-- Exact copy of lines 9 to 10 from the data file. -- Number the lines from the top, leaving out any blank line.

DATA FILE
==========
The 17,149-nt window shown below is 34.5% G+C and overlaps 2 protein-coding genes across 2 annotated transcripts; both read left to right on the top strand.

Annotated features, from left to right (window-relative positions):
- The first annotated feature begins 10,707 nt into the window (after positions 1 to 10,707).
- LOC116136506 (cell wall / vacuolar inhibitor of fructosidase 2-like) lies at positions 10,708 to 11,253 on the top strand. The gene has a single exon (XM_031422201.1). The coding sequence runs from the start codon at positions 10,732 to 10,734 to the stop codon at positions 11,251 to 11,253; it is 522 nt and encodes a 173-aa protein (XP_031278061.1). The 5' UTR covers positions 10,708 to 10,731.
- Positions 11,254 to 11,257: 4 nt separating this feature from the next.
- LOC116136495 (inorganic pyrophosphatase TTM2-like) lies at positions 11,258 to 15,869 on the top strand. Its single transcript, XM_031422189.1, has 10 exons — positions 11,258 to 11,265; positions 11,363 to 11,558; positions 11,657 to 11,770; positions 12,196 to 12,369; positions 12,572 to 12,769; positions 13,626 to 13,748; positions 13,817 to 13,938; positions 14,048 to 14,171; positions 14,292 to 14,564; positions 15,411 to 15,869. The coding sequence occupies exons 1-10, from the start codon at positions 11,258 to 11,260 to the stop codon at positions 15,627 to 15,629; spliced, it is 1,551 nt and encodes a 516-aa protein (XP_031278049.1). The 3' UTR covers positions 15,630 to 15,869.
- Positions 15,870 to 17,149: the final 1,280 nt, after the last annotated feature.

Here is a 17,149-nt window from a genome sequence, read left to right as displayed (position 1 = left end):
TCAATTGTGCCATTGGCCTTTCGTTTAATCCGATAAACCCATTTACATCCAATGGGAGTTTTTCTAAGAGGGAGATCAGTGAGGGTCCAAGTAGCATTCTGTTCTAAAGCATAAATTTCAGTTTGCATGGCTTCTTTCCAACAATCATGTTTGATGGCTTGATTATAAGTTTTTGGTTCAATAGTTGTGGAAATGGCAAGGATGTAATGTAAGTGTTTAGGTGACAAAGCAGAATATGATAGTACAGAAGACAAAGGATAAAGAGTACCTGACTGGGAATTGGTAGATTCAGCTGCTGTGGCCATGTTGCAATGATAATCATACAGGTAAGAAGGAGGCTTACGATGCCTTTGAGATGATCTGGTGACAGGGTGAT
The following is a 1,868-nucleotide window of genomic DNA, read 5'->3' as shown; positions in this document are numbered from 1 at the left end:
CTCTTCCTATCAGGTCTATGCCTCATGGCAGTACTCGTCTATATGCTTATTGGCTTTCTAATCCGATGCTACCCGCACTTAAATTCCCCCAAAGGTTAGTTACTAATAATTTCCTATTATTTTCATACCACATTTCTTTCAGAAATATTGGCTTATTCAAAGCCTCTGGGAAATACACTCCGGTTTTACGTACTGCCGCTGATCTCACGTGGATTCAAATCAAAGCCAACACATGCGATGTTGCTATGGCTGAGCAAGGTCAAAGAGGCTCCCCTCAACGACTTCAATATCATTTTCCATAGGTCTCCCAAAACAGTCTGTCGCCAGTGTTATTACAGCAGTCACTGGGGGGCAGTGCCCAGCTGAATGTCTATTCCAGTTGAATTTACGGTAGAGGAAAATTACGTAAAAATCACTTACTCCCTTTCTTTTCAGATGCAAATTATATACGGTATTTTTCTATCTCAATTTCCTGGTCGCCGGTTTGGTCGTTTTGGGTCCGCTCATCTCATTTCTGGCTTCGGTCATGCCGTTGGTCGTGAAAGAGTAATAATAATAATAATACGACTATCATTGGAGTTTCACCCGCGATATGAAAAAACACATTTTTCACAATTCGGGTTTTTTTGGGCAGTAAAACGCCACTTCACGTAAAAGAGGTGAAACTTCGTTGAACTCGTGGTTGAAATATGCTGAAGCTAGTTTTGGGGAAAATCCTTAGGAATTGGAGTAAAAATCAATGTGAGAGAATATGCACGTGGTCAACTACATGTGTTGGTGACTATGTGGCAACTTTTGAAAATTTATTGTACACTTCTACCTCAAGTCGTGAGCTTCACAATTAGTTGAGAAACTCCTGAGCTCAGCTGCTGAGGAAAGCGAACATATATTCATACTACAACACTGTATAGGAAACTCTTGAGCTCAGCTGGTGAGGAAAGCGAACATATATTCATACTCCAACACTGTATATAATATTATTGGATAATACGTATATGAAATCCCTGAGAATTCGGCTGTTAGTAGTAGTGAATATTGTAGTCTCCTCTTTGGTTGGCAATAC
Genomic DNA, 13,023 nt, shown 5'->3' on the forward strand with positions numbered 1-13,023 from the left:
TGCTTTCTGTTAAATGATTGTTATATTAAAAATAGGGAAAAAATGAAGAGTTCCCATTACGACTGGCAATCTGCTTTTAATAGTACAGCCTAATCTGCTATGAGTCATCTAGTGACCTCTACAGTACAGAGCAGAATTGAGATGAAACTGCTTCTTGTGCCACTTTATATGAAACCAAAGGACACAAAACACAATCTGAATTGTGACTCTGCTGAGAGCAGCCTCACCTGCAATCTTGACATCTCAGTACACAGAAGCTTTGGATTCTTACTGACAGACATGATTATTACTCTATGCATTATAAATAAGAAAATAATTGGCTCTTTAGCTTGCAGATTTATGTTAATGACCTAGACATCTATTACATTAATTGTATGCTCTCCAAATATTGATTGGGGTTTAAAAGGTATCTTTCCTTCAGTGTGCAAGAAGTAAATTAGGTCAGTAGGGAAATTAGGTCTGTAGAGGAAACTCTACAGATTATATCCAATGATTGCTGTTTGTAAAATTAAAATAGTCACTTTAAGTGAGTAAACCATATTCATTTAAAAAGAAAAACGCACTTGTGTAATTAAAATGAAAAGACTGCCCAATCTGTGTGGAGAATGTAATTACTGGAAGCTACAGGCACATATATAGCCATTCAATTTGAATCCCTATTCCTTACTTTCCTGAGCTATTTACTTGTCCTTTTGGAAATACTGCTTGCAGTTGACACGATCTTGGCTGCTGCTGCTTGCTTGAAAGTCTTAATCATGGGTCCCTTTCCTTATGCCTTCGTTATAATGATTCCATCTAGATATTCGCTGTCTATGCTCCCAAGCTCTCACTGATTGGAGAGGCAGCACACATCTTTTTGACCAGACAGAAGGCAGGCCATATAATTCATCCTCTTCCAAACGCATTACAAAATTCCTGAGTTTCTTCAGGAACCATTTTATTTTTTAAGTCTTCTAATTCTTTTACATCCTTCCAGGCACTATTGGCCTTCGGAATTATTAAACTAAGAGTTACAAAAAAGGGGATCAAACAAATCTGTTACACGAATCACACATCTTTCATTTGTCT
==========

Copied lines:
TCAATTGTGCCATTGGCCTTTCGTTTAATCCGATAAACCCATTTACATCCAATGGGAGTTTTTCTAAGAGGGAGATCAGTGAGGGTCCAAGTAGCATTCTGTTCTAAAGCATAAATTTCAGTTTGCATGGCTTCTTTCCAACAATCATGTTTGATGGCTTGATTATAAGTTTTTGGTTCAATAGTTGTGGAAATGGCAAGGATGTAATGTAAGTGTTTAGGTGACAAAGCAGAATATGATAGTACAGAAGACAAAGGATAAAGAGTACCTGACTGGGAATTGGTAGATTCAGCTGCTGTGGCCATGTTGCAATGATAATCATACAGGTAAGAAGGAGGCTTACGATGCCTTTGAGATGATCTGGTGACAGGGTGAT
The following is a 1,868-nucleotide window of genomic DNA, read 5'->3' as shown; positions in this document are numbered from 1 at the left end: